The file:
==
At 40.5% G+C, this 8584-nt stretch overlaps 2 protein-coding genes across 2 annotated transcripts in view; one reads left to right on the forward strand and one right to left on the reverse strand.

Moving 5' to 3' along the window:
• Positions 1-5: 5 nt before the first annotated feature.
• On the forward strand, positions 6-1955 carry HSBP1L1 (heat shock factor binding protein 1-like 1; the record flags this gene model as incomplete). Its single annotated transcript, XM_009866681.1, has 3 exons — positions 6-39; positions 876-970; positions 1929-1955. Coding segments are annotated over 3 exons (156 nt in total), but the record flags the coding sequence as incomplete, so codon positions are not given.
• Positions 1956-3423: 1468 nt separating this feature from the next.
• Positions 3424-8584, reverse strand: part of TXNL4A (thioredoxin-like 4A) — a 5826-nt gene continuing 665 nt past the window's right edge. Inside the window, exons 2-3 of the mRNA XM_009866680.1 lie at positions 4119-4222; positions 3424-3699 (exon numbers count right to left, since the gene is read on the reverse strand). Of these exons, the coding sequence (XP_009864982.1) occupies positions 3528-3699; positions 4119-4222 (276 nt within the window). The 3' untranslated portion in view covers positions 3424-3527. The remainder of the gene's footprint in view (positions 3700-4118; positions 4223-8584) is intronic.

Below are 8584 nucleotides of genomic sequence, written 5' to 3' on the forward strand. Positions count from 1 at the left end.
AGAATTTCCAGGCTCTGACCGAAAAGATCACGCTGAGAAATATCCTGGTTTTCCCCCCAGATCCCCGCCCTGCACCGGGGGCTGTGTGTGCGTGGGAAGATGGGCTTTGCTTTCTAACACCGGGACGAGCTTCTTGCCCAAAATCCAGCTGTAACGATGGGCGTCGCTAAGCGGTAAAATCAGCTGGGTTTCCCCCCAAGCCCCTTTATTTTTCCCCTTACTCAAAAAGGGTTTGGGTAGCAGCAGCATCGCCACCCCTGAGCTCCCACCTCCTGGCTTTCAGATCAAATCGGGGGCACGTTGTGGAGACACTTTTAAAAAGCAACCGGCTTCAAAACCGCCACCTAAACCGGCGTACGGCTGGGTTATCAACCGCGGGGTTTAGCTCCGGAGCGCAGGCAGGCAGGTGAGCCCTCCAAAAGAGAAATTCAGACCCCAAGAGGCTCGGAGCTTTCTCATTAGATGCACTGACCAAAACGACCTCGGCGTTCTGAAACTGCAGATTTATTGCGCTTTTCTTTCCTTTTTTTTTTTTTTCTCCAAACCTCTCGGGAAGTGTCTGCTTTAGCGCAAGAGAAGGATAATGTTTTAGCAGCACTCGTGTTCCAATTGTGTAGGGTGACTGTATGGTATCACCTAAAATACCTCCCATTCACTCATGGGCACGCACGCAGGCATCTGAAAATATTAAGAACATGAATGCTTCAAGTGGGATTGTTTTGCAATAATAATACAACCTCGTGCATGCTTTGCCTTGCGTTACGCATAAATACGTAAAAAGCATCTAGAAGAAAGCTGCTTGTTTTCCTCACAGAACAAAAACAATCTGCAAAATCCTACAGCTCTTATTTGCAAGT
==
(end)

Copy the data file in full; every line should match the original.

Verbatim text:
At 40.5% G+C, this 8584-nt stretch overlaps 2 protein-coding genes across 2 annotated transcripts in view; one reads left to right on the forward strand and one right to left on the reverse strand.

Moving 5' to 3' along the window:
• Positions 1-5: 5 nt before the first annotated feature.
• On the forward strand, positions 6-1955 carry HSBP1L1 (heat shock factor binding protein 1-like 1; the record flags this gene model as incomplete). Its single annotated transcript, XM_009866681.1, has 3 exons — positions 6-39; positions 876-970; positions 1929-1955. Coding segments are annotated over 3 exons (156 nt in total), but the record flags the coding sequence as incomplete, so codon positions are not given.
• Positions 1956-3423: 1468 nt separating this feature from the next.
• Positions 3424-8584, reverse strand: part of TXNL4A (thioredoxin-like 4A) — a 5826-nt gene continuing 665 nt past the window's right edge. Inside the window, exons 2-3 of the mRNA XM_009866680.1 lie at positions 4119-4222; positions 3424-3699 (exon numbers count right to left, since the gene is read on the reverse strand). Of these exons, the coding sequence (XP_009864982.1) occupies positions 3528-3699; positions 4119-4222 (276 nt within the window). The 3' untranslated portion in view covers positions 3424-3527. The remainder of the gene's footprint in view (positions 3700-4118; positions 4223-8584) is intronic.

Below are 8584 nucleotides of genomic sequence, written 5' to 3' on the forward strand. Positions count from 1 at the left end.
AGAATTTCCAGGCTCTGACCGAAAAGATCACGCTGAGAAATATCCTGGTTTTCCCCCCAGATCCCCGCCCTGCACCGGGGGCTGTGTGTGCGTGGGAAGATGGGCTTTGCTTTCTAACACCGGGACGAGCTTCTTGCCCAAAATCCAGCTGTAACGATGGGCGTCGCTAAGCGGTAAAATCAGCTGGGTTTCCCCCCAAGCCCCTTTATTTTTCCCCTTACTCAAAAAGGGTTTGGGTAGCAGCAGCATCGCCACCCCTGAGCTCCCACCTCCTGGCTTTCAGATCAAATCGGGGGCACGTTGTGGAGACACTTTTAAAAAGCAACCGGCTTCAAAACCGCCACCTAAACCGGCGTACGGCTGGGTTATCAACCGCGGGGTTTAGCTCCGGAGCGCAGGCAGGCAGGTGAGCCCTCCAAAAGAGAAATTCAGACCCCAAGAGGCTCGGAGCTTTCTCATTAGATGCACTGACCAAAACGACCTCGGCGTTCTGAAACTGCAGATTTATTGCGCTTTTCTTTCCTTTTTTTTTTTTTTCTCCAAACCTCTCGGGAAGTGTCTGCTTTAGCGCAAGAGAAGGATAATGTTTTAGCAGCACTCGTGTTCCAATTGTGTAGGGTGACTGTATGGTATCACCTAAAATACCTCCCATTCACTCATGGGCACGCACGCAGGCATCTGAAAATATTAAGAACATGAATGCTTCAAGTGGGATTGTTTTGCAATAATAATACAACCTCGTGCATGCTTTGCCTTGCGTTACGCATAAATACGTAAAAAGCATCTAGAAGAAAGCTGCTTGTTTTCCTCACAGAACAAAAACAATCTGCAAAATCCTACAGCTCTTATTTGCAAGT